Steps to produce small area estimates

The production of small area estimates is based on various steps. These are often summarized in flow charts that can support the production process (see e.g., ESSnetSAE 2012 and Asian Development Bank 2020). In these guidelines, the framework illustrated in the figure below basically follows the work of Tzavidis et al. (2018). 

The input components - user needs, data availability and existing SAE methods - determine the first specification of an estimation approach. The user needs comprise the choice of the indicator and the disaggregation dimension. For example, the user need could be to estimate poverty incidence for municipalities. One general idea in small area estimation is the combination of different data sources. This means that the survey data is e.g., complemented by census or other additional data. The data requirements can then roughly be classified in area-level and unit-level data (i.e. if the data is available per domain or per each unit in each domain) and the SAE methods in area-level and unit-level models. When an initial model is specified, it needs to be analyzed and possibly adapted since the first model specification may not fulfill the model assumptions. Finally, the estimates need to be evaluated and benchmarked, in case coherence with a higher domain level is needed. If the evaluation is positive, final estimates are obtained, otherwise the process starts again with the model specification. The final estimates will be used to feed back to user needs. This framework is slightly modified from the original version of Tzavidis et al. (2018) while the last step, i.e., from final estimates to user needs,  is added.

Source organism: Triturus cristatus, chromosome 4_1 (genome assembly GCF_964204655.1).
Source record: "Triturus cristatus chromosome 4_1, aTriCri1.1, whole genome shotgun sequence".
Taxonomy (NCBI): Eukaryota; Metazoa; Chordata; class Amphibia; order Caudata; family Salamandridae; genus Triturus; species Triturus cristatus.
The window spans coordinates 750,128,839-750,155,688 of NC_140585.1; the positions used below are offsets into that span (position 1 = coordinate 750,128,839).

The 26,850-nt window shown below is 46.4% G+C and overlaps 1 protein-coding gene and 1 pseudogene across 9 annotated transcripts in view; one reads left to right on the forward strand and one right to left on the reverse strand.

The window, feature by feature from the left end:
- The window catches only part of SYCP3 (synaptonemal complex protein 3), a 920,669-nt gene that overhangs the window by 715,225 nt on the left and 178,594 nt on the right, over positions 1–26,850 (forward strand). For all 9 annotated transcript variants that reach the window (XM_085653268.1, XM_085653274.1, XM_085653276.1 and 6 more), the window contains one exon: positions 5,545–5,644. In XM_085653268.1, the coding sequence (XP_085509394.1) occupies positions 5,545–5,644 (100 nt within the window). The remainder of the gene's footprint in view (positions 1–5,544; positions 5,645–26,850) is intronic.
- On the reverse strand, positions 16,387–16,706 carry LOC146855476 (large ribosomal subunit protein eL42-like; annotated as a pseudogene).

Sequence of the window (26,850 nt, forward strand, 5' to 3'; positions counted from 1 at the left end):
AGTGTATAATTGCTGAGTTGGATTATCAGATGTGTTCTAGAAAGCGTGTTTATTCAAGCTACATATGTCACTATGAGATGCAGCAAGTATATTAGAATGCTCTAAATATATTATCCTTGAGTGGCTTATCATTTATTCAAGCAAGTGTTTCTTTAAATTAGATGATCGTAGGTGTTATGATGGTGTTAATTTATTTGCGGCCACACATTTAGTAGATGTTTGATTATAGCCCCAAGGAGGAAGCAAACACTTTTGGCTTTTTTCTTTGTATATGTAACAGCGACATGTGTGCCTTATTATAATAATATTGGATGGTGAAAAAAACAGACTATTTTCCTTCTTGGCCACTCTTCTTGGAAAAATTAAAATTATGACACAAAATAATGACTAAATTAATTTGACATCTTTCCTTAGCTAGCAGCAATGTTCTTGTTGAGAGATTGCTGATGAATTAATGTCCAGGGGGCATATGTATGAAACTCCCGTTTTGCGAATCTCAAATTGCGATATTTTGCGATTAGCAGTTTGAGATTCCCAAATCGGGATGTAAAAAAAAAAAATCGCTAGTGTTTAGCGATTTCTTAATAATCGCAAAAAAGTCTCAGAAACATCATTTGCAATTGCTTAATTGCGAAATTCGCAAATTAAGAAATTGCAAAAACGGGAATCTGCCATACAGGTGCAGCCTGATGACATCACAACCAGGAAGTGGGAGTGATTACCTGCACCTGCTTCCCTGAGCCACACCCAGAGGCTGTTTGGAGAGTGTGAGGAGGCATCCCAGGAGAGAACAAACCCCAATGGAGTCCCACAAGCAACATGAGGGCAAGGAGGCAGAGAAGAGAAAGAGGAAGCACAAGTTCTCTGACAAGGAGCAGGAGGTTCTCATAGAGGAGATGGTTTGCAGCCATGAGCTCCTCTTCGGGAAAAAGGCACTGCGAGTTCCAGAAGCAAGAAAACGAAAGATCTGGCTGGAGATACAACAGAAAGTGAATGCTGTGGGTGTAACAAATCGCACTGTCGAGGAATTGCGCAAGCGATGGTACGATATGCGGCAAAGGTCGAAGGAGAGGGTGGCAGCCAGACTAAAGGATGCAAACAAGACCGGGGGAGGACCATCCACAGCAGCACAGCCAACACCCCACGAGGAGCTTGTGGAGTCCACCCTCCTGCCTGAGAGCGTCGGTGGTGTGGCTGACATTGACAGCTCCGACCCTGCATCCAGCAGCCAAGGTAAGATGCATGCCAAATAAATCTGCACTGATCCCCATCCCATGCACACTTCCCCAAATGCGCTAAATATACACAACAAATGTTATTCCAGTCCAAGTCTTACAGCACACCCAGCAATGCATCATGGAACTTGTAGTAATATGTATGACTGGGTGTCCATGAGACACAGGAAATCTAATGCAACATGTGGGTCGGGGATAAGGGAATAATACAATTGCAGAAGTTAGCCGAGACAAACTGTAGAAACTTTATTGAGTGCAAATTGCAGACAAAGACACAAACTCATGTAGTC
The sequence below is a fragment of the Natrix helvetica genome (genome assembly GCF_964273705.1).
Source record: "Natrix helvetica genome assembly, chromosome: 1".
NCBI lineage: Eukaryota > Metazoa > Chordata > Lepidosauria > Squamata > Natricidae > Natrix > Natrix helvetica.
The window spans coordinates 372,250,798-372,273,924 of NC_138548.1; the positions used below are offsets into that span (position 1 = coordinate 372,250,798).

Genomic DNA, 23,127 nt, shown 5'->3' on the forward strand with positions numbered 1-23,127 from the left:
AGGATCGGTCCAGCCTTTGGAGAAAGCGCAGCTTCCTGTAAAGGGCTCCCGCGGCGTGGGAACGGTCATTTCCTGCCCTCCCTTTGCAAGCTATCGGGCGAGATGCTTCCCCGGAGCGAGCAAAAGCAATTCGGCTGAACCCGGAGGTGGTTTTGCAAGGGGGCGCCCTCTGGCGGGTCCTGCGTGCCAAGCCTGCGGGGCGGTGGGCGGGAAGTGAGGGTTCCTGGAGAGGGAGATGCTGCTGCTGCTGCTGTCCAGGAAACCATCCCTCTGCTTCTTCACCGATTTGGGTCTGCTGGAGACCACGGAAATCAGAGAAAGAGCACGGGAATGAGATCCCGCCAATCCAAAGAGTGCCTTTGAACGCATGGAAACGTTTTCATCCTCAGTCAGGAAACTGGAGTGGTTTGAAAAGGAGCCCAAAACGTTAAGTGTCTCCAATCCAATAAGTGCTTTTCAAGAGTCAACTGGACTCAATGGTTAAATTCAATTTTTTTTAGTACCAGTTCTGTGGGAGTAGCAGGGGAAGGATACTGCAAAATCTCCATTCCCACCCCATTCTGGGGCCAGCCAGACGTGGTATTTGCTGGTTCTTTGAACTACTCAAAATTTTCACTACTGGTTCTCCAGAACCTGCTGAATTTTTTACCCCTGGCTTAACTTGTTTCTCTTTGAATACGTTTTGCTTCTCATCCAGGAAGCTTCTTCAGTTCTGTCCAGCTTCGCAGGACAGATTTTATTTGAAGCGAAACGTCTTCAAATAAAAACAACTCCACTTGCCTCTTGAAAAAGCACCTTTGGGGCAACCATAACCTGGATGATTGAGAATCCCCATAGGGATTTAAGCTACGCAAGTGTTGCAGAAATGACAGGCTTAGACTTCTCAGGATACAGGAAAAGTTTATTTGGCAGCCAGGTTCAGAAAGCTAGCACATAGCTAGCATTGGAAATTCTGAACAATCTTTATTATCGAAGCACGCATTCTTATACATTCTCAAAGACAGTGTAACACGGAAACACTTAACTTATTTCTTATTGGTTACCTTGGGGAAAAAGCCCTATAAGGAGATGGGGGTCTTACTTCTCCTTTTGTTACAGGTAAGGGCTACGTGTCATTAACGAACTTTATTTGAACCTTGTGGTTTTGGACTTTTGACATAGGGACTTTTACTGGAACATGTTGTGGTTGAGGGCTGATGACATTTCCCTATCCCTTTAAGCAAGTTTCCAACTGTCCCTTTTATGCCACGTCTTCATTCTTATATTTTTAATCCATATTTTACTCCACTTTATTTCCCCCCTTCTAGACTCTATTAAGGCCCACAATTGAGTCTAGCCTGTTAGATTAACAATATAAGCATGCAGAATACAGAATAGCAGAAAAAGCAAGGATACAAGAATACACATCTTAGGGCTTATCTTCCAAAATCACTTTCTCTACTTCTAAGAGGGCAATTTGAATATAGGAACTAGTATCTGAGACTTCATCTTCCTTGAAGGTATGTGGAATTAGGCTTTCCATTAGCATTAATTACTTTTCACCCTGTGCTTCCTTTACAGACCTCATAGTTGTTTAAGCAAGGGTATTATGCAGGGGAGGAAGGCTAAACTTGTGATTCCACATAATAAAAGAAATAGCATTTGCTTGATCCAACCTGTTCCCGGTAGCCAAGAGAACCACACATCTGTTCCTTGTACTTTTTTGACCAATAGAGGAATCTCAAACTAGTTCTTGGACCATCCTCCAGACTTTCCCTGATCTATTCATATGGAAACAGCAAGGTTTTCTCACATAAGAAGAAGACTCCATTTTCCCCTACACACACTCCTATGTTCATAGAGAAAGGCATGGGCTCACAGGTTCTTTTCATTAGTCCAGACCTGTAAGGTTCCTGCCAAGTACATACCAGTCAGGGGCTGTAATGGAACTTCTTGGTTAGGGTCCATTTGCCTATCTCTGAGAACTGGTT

Details about each of the key steps are covered in subsections, accompanied by examples of three SDG indicators:

  • 1.1.1/1.2.1 Proportion of the population living below the international/national poverty line
  • 7.1.1 Proportion of population with access to electricity
  • 8.5.2 Unemployment rate

Framework for the production of small area estimates

From start to finish: Poverty estimation in Mexican municipalities

Tzavidis et al. (2018) describe all steps using an example case for Mexican municipalities:

  • User needs:
    • Indicator: Proportion of poor
    • Disaggregation level: Municipalities
  • Data availability: unit-level survey and census
  • SAE method: Unit-level models
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